The native development community has made tens of thousands of open-source libraries available via dependency managers like Cocoapods and Maven. These libraries provide drop-in solutions for things like calendar picker controls, charts/graphs, image caching, and adding a parallax effect to controls, just to name a few. Hand-crafting this type of functionality would otherwise add days/weeks/months to a project but instead is accomplished in mere minutes/hours. Cross-platform toolsets thankfully can access this deep repository, but each has its own mechanism for importing and building a “bridge” into these native libraries. However, since they are native libraries, the open source code itself and all code samples for usage are written in the native languages (Kotlin, Java, Objective-C, or Swift.) Additionally, in the case of React Native, the “bridge” code itself must be written in Objective-C, so at the very least the price of admission here is a cursory knowledge of the native languages.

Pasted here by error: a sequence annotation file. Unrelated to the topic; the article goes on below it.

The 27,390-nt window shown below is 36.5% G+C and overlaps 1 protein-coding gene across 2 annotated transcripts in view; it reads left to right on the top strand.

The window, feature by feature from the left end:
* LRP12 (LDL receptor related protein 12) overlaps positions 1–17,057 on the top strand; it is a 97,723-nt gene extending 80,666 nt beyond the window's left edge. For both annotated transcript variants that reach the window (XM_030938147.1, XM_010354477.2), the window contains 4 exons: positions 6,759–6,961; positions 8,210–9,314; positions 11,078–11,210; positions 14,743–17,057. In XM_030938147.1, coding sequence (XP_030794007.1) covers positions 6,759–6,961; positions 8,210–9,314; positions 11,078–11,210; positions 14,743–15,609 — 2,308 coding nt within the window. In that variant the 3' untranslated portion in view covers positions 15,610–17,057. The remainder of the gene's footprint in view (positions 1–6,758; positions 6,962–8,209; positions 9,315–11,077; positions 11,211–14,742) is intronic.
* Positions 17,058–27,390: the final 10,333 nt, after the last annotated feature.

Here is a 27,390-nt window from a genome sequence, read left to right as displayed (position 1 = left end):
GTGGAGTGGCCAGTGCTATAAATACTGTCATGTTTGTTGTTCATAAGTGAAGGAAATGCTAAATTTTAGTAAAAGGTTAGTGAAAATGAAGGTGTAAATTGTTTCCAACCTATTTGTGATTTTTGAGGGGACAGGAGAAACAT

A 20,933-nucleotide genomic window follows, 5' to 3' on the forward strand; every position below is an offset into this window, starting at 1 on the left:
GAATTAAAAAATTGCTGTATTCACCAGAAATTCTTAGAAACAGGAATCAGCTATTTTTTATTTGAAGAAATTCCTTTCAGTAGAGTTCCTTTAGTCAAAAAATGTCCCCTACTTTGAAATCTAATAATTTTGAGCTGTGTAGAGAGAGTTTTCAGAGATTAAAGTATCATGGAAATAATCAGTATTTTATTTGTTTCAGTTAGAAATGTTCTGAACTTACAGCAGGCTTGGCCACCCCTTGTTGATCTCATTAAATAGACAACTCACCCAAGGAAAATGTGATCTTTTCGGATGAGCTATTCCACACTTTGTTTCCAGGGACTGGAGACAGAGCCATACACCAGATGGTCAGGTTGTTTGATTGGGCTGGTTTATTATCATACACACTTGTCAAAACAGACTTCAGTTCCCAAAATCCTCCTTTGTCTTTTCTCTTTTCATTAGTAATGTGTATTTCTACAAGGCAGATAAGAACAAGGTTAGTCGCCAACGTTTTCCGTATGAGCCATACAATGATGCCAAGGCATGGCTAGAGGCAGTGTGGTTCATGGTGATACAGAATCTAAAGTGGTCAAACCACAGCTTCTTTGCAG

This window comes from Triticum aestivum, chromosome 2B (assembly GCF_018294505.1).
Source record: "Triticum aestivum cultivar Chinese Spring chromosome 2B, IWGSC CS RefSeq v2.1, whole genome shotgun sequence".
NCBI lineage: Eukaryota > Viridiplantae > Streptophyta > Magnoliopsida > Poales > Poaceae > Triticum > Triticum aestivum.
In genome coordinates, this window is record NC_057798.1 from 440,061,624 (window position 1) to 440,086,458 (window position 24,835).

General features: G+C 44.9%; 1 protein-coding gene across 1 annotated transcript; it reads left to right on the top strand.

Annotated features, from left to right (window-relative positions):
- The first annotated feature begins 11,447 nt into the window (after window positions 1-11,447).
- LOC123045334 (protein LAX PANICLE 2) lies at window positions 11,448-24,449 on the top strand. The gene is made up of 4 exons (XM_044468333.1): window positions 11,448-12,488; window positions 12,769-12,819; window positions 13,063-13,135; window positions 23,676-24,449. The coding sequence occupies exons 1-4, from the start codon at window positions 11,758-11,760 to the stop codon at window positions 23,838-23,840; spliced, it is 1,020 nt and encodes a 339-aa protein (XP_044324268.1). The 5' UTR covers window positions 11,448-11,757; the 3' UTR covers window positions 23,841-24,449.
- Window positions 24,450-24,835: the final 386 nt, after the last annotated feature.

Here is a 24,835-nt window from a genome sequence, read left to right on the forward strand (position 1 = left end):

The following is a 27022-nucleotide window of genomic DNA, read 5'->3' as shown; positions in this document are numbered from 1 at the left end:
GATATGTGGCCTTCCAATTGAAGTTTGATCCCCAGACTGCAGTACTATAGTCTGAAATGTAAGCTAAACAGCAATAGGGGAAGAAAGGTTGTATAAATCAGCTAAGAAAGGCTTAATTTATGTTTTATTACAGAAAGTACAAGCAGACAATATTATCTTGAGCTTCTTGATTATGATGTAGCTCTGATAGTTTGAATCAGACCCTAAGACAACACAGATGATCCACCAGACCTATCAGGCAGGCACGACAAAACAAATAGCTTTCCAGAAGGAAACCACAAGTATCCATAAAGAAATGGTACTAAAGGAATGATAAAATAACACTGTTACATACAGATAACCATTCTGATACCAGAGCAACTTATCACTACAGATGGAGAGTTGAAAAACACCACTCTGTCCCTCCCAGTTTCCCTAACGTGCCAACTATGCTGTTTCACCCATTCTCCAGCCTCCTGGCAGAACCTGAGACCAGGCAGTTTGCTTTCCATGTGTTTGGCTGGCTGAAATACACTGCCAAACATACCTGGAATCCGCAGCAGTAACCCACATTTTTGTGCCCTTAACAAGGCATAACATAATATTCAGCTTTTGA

So, what is the impact to the development cycle? It depends on a development team’s ability to quickly translate from an unfamiliar language into their own. Can you at a glance capture the method signatures, properties, and events in the below Objective-C code for the MMParallaxCell library enough to translate to C# or JavaScript?

Objective-C example of a parallaxing cell in a table view

Deployment/CI Models

Speaking as veteran mobile developer, I can tell you that one of the more painful lessons you learn early on is proper application signing. If you are unfamiliar with this process, please familiarize yourself with iOS and Android code signing techniques. Failure to be prepared when it comes time for UAT and production deployment will result in Googling the following questions: “What is a .jks file? I already created a certificate, why is it bothering me about a provisioning profile? What signing identity? I forgot my KeyStore password what do I do?” These are lessons unavoidable for the native and cross-platform developer alike.